- Study finds little impact of student grants based on performance
- Report calls for extending K-12 funding model to high-need community colleges
- Grants from Gates, on College Completion
- Competing Completion Initiatives
- Small Grants, Big Impact
- Incoming student characteristics determine graduation rates, studies find
- Some gain, others fall in Florida's performance-based funding system
- Low-income black students with low academic achievement least likely to retain state lottery scholarships
Additional Aid More Carrot Than Stick
Community college students often face a wide array of barriers to academic success, ranging from burdensome work and family obligations to inadequate financial aid. As a result, of all students who enroll at two-year institutions, only about a third of them earn a certificate, associate degree or bachelor’s degree within six years.
For many community colleges, low-income students are especially hard to retain. A new study, however, suggests that performance-based scholarships -- offered as a supplement to traditional financial aid -- could help encourage more of these students to stay enrolled longer and work toward graduation.
The study, conducted by the social policy research organization MDRC, reports on the success of a 2004-5 performance-based scholarship program aimed at low-income parents enrolled at two New Orleans-area community colleges -- Delgado Community College and Louisiana Technical College at West Jefferson. These institutions were shuttered because of the devastation left by Hurricane Katrina in August 2005, and by truncating the study and aid program, the chaos in the aftermath of the hurricane also constrained the ability of researchers to evaluate the long-term effects of these scholarships on degree completion. Many students and their families had no choice but to pack up and leave New Orleans following the disaster, skewing the initial three-year graduation rates of the study’s cohort.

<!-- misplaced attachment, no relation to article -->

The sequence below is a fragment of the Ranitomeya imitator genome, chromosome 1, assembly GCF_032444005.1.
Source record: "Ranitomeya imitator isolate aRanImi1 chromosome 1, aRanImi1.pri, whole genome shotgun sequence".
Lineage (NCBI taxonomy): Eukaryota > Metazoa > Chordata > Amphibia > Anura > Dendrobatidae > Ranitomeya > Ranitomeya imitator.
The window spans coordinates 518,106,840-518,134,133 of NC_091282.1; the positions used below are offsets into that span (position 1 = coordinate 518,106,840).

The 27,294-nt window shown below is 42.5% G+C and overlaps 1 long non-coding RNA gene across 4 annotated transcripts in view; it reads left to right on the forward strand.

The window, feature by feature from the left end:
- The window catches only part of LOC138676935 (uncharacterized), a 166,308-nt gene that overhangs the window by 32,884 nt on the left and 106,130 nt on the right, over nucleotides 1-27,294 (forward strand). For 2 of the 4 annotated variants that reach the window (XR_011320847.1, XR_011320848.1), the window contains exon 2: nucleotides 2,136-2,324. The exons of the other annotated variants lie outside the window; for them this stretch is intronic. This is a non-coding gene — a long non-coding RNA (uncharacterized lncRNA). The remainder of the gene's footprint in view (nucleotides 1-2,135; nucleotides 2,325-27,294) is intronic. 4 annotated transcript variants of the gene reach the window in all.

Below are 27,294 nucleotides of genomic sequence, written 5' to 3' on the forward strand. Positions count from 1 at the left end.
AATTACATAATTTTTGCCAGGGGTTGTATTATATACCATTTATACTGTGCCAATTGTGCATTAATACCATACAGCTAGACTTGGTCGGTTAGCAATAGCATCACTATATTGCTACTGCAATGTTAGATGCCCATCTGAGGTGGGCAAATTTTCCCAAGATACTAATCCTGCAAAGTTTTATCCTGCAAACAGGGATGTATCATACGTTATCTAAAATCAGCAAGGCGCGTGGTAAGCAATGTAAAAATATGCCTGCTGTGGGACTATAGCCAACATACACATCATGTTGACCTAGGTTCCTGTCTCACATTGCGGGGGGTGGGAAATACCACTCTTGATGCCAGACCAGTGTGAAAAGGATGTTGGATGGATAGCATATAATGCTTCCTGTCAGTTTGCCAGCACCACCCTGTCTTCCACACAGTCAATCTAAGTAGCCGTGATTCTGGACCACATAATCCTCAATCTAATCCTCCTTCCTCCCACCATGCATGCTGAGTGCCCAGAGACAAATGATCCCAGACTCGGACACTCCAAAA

Lashawn Richburg-Hayes, the study’s lead author and MDRC senior research associate, said that -- despite these unforeseen circumstances and a decision to withhold graduation figures from the report -- the study still provides compelling evidence that this performance-based scholarship program boosted student retention, grades and credit load. She added that the initial data, gathered prior to Katrina, indicate some of the program’s retention success with low-income students.
Student participants in the program needed to be the parent of at least one dependent child under 19 and have a household income under 200 percent of the federal poverty level, making them eligible for welfare. Being a recipient of welfare, however, was not a requirement. MDRC randomly assigned 1,019 parents into two groups -- those who received performance-based scholarships in addition to financial aid and those who only received traditional financial aid based on personal financial need.
Those who received the scholarships had to take at least six credit hours of work in a semester and maintain an average grade point average of at least 2.0. Students could receive a maximum of $1,000 per semester, paid in three installments -- $250 after enrolling, $250 at midterm contingent upon maintaining full-time status and at least a C average and $500 upon completion of courses with at least a C average. The scholarships were only offered to participants for a maximum of two semesters. Only 30.5 percent of these students received the maximum of $2,000 over the course of two semesters, and the average payout over this period was $1,133.
Compared to the control group, which received only traditional aid, the scholarship students were 5.3 percentage points more likely to register during the first semester of the program and 6.4 percentage points more likely to enroll in 12 or more credits.